Musée Limited Editions: Ken Pivak
The Musée Limited Edition Print Sale is still on! All prints are taken from the Billboard Creative 2019, curated by our editor-in-chief Andrea Blanch. To see the rest of the prints currently on sale, shop here.
Mariah McCloskey: You grew up in the Bronx doing graffiti, what made you want to focus on photography over other forms of art?
Ken Pivak: I always saw the world differently. My dad was sort of an artist and art has always been a part of my life. Eventually, I learned how to become a photographer in high school. A senior, Michael, took me under his wing, and to this day I give him all the credit.
Mariah: What made you move into shooting advertising? Do you find it challenging to work in your creativity?
Ken: By my second year of college, I was assisting photographers in the advertising world. I went all over the world. It was great. It was actually at that time that I wanted to work for Andrea Blanch.
Mariah: Oh, really?
Ken: Well, I wasn’t doing fashion, and as far as she was concerned, I wasn’t what she needed for her beauty campaign. But I still got to taste how it felt to be a professional in advertising. And like graffiti, advertising is something you see: you can’t avoid it. It still disrespects people’s memory, it distracts you and makes you think about something else. But it’s legit and I get paid for it. And it beats getting busted by the cops. [Laughs] And that’s what--I guess being a kid from the Bronx-- drove me to stay in advertising: finding challenges in working under that banner. Sometimes I find that accomplishing the challenges is more rewarding than working on my own art.
Mariah: You were a self-starter as a young person. Do you have any advice for young people today in the photography field?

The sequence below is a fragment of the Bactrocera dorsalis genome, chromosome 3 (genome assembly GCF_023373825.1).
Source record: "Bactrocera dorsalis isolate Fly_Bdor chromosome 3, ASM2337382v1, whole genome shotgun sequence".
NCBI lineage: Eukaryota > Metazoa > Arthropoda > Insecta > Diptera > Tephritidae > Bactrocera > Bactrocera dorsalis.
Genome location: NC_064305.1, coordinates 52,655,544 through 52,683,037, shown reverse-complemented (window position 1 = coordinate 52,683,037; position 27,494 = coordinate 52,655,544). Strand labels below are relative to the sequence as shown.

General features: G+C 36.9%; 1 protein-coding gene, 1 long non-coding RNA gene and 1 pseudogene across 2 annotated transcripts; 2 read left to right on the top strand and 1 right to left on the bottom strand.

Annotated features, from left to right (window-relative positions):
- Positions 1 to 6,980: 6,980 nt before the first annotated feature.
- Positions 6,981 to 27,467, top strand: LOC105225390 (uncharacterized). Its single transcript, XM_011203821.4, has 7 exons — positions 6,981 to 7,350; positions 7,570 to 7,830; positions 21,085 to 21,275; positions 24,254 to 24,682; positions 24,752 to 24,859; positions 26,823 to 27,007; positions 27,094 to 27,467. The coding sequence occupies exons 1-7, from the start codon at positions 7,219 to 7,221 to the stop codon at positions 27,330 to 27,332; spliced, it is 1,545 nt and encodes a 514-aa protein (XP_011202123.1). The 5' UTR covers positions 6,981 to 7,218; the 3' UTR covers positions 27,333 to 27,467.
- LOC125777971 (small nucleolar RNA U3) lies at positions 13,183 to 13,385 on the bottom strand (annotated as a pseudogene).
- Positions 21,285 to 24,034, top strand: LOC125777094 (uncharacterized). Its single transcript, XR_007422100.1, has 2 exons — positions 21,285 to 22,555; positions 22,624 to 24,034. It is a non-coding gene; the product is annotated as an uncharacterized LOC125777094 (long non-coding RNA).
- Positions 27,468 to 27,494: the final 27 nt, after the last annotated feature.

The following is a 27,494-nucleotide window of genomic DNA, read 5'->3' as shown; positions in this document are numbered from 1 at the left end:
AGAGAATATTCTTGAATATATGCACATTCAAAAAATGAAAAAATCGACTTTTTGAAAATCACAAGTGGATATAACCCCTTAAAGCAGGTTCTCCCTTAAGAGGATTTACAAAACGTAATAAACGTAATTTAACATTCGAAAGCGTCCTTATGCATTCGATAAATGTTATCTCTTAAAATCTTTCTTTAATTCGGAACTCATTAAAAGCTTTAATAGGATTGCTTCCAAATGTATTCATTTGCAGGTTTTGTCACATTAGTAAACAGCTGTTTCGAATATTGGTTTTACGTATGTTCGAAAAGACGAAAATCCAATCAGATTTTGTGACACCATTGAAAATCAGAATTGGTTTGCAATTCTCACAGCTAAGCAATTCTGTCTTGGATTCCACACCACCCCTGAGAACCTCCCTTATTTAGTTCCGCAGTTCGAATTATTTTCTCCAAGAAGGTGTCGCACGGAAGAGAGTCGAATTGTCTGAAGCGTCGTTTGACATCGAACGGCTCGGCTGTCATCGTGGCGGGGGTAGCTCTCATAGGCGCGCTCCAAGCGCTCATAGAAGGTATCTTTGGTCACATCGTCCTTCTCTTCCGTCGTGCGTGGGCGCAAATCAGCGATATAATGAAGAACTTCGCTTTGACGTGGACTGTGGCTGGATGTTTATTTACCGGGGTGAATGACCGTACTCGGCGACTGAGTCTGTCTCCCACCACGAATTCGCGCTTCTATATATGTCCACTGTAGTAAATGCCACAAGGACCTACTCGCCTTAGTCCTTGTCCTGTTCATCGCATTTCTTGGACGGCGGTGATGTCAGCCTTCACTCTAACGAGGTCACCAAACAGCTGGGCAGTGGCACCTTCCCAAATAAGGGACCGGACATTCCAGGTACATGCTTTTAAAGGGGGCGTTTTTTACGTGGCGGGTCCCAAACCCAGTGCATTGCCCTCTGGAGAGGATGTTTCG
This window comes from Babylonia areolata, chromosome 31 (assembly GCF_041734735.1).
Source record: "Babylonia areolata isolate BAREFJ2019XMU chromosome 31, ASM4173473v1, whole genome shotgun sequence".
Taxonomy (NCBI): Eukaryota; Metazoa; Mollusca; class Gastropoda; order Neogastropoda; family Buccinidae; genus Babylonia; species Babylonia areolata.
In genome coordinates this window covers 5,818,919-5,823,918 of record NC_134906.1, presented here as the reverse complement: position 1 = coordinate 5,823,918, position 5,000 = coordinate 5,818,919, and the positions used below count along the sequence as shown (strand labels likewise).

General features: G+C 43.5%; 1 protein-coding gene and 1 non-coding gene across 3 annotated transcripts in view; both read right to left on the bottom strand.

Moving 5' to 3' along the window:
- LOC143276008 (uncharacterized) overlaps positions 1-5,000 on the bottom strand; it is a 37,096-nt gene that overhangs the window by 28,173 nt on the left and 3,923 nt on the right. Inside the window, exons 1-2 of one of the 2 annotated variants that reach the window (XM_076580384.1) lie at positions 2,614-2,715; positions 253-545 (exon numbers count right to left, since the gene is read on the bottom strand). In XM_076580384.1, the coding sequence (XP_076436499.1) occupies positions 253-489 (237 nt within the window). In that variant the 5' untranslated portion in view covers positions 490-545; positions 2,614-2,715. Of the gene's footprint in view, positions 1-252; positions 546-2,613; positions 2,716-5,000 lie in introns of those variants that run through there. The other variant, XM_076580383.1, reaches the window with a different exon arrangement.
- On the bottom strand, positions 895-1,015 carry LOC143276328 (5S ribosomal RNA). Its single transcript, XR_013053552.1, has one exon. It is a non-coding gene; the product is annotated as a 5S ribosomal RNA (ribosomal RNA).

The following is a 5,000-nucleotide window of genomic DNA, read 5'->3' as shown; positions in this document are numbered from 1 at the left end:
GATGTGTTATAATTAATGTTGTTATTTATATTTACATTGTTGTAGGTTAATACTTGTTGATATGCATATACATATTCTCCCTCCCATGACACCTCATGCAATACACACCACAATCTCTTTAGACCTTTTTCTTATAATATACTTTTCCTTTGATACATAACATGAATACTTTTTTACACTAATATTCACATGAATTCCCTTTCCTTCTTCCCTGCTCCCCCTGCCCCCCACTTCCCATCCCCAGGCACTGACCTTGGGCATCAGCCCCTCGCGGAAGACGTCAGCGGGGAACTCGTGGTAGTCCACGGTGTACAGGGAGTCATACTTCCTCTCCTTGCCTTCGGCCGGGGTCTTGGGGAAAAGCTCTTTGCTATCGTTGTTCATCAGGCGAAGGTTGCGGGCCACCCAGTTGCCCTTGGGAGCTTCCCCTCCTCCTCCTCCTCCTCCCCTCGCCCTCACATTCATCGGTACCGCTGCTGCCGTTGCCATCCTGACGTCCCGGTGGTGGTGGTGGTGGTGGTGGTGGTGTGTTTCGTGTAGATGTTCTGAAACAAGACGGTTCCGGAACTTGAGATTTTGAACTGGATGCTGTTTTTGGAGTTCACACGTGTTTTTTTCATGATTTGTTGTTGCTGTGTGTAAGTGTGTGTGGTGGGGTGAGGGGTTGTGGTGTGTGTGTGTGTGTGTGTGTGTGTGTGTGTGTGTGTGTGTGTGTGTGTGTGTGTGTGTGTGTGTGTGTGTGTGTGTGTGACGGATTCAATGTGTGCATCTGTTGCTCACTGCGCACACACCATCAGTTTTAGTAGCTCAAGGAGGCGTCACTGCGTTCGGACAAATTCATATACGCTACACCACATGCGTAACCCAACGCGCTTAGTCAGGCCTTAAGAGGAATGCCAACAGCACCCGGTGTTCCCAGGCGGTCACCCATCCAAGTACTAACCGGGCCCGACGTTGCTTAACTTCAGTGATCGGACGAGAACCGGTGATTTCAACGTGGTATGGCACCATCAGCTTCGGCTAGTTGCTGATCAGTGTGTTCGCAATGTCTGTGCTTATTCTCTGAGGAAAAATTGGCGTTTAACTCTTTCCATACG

Ken: Teaching people how to have self-worth about their imagery--that they should know their rights, people give away too much. There are days when you’re contracted for $10,000 a day, but if you know your rights, you could be making $40,000 a day. A lot of younger people don’t like to discuss this kind of stuff before a shoot.
Mariah: Your images vary in style even within the same concept, where do you find inspirations?
Ken: I never do the same thing twice; I try it and move on. I know some people try to pigeonhole you into doing the same thing over and over. I get it. That’s how the industry works. But as a creative person, as an artist, I love trying new things. And if someone says you’re really good at that technique, that’s a bad sign for me-- that means I’ve done something for too long.
Mariah: You have a new book coming out titled Vocations of Love featuring portraits of women from different stages of life, what was your inspiration for this?
Ken: I’ve got 126 women over the age of 90 that I’ve got on film or digital. And it’s a gift to Maryknoll; this is the oldest mission of nuns who go out into the world helping kids with AIDS in poverty.